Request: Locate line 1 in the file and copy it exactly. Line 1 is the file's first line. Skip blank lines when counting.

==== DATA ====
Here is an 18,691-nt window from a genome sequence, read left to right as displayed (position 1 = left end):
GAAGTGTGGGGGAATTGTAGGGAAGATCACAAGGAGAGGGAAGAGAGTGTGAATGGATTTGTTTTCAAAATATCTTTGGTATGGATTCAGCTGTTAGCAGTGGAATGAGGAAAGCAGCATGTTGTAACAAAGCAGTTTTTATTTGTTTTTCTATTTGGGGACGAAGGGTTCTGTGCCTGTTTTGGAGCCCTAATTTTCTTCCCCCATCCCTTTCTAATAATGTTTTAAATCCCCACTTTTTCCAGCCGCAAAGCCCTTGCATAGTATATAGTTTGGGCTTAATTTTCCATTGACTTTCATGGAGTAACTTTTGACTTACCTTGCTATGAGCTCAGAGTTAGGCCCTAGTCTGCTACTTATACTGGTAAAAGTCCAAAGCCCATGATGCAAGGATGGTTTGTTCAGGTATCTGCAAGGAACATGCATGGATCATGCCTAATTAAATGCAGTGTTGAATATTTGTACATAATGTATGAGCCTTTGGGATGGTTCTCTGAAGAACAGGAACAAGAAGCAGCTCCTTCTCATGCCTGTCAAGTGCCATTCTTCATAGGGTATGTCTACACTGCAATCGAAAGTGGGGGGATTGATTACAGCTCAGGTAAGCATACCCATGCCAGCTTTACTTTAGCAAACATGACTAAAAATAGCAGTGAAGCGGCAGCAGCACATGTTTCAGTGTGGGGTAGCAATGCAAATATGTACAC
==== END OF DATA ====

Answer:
Here is an 18,691-nt window from a genome sequence, read left to right as displayed (position 1 = left end):